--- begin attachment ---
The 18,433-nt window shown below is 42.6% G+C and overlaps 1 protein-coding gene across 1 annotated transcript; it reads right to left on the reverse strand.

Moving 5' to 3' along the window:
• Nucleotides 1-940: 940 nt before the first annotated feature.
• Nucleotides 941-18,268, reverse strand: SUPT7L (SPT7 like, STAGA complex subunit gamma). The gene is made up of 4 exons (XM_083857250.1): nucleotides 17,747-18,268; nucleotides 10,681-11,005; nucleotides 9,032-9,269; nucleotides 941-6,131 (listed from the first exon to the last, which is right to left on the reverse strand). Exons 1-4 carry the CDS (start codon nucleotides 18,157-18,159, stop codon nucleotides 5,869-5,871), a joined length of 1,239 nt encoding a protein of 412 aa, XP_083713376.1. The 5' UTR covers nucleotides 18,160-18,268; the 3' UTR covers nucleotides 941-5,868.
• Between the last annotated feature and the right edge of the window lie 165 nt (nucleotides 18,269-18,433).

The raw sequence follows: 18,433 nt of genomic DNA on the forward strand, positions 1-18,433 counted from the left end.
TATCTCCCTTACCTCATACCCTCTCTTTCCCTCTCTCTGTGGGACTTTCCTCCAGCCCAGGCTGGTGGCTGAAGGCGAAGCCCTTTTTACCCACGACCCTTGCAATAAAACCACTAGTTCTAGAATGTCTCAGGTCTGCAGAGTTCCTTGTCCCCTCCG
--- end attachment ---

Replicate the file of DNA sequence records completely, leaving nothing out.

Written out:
The 18,433-nt window shown below is 42.6% G+C and overlaps 1 protein-coding gene across 1 annotated transcript; it reads right to left on the reverse strand.

Moving 5' to 3' along the window:
• Nucleotides 1-940: 940 nt before the first annotated feature.
• Nucleotides 941-18,268, reverse strand: SUPT7L (SPT7 like, STAGA complex subunit gamma). The gene is made up of 4 exons (XM_083857250.1): nucleotides 17,747-18,268; nucleotides 10,681-11,005; nucleotides 9,032-9,269; nucleotides 941-6,131 (listed from the first exon to the last, which is right to left on the reverse strand). Exons 1-4 carry the CDS (start codon nucleotides 18,157-18,159, stop codon nucleotides 5,869-5,871), a joined length of 1,239 nt encoding a protein of 412 aa, XP_083713376.1. The 5' UTR covers nucleotides 18,160-18,268; the 3' UTR covers nucleotides 941-5,868.
• Between the last annotated feature and the right edge of the window lie 165 nt (nucleotides 18,269-18,433).

The raw sequence follows: 18,433 nt of genomic DNA on the forward strand, positions 1-18,433 counted from the left end.
TATCTCCCTTACCTCATACCCTCTCTTTCCCTCTCTCTGTGGGACTTTCCTCCAGCCCAGGCTGGTGGCTGAAGGCGAAGCCCTTTTTACCCACGACCCTTGCAATAAAACCACTAGTTCTAGAATGTCTCAGGTCTGCAGAGTTCCTTGTCCCCTCCG